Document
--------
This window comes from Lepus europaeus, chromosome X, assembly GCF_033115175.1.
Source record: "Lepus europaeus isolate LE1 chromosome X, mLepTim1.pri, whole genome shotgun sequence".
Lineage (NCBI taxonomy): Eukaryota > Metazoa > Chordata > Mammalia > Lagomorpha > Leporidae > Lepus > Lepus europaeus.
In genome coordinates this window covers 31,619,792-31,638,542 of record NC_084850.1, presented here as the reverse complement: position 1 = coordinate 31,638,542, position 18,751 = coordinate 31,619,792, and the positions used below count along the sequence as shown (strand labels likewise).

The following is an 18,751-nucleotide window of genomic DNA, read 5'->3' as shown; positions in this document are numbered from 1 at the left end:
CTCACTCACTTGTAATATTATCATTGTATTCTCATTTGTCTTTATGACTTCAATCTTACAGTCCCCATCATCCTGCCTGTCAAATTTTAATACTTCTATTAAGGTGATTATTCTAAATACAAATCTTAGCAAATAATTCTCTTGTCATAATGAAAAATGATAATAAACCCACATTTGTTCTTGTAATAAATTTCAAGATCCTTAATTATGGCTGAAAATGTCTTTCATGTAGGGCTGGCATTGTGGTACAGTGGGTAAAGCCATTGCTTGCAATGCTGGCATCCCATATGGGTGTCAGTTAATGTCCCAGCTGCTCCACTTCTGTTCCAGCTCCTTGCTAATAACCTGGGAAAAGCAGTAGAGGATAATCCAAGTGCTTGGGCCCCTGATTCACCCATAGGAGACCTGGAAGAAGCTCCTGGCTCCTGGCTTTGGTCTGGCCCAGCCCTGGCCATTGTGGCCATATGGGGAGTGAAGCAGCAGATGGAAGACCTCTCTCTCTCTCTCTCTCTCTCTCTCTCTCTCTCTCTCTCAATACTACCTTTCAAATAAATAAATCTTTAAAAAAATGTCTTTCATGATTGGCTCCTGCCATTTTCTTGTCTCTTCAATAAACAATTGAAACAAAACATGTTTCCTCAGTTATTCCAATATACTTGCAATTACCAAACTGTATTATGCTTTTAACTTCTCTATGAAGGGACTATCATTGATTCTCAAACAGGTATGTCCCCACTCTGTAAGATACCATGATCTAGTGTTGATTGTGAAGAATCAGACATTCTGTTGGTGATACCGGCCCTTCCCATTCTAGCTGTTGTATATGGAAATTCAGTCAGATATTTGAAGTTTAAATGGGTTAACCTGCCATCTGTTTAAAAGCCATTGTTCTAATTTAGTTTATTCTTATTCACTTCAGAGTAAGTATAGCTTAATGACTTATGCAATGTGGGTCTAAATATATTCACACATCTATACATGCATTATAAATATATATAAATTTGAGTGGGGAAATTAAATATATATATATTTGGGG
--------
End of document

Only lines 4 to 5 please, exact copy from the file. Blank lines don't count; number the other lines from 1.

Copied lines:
In genome coordinates this window covers 31,619,792-31,638,542 of record NC_084850.1, presented here as the reverse complement: position 1 = coordinate 31,638,542, position 18,751 = coordinate 31,619,792, and the positions used below count along the sequence as shown (strand labels likewise).

The following is an 18,751-nucleotide window of genomic DNA, read 5'->3' as shown; positions in this document are numbered from 1 at the left end: